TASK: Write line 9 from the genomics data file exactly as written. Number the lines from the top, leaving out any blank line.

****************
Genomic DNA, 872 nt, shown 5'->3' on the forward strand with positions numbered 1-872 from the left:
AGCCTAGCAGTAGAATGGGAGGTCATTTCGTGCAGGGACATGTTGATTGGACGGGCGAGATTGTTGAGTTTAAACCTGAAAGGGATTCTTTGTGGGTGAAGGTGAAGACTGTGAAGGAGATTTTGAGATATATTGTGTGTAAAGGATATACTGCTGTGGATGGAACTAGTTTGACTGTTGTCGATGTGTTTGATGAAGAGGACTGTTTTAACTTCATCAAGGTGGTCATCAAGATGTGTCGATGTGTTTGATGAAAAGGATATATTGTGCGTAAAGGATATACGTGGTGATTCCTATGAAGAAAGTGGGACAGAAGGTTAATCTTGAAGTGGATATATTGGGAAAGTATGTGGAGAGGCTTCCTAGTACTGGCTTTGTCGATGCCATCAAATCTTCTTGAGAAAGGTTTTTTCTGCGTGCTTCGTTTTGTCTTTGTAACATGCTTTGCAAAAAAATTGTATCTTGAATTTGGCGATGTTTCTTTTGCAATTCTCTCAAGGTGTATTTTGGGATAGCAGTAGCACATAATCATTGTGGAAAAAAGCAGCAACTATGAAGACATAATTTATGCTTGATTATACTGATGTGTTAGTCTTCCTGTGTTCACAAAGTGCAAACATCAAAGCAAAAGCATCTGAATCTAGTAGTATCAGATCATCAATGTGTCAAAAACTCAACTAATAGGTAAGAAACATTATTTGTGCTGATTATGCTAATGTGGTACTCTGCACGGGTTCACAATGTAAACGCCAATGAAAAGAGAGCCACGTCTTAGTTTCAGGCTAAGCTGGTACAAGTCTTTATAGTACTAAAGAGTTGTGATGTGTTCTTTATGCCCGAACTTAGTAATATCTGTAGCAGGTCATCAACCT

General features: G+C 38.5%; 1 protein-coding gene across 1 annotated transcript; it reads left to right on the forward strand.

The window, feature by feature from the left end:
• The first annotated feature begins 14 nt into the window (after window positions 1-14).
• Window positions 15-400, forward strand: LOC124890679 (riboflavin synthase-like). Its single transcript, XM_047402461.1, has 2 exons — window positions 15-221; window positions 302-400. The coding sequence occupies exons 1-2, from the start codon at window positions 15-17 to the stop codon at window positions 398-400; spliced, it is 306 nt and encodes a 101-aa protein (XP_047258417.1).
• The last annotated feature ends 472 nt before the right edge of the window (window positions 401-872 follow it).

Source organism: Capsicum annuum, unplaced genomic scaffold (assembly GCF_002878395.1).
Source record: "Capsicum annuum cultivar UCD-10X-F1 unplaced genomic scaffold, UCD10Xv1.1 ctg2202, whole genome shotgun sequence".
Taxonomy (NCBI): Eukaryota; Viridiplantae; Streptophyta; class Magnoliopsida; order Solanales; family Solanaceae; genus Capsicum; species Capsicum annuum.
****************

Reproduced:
Source record: "Capsicum annuum cultivar UCD-10X-F1 unplaced genomic scaffold, UCD10Xv1.1 ctg2202, whole genome shotgun sequence".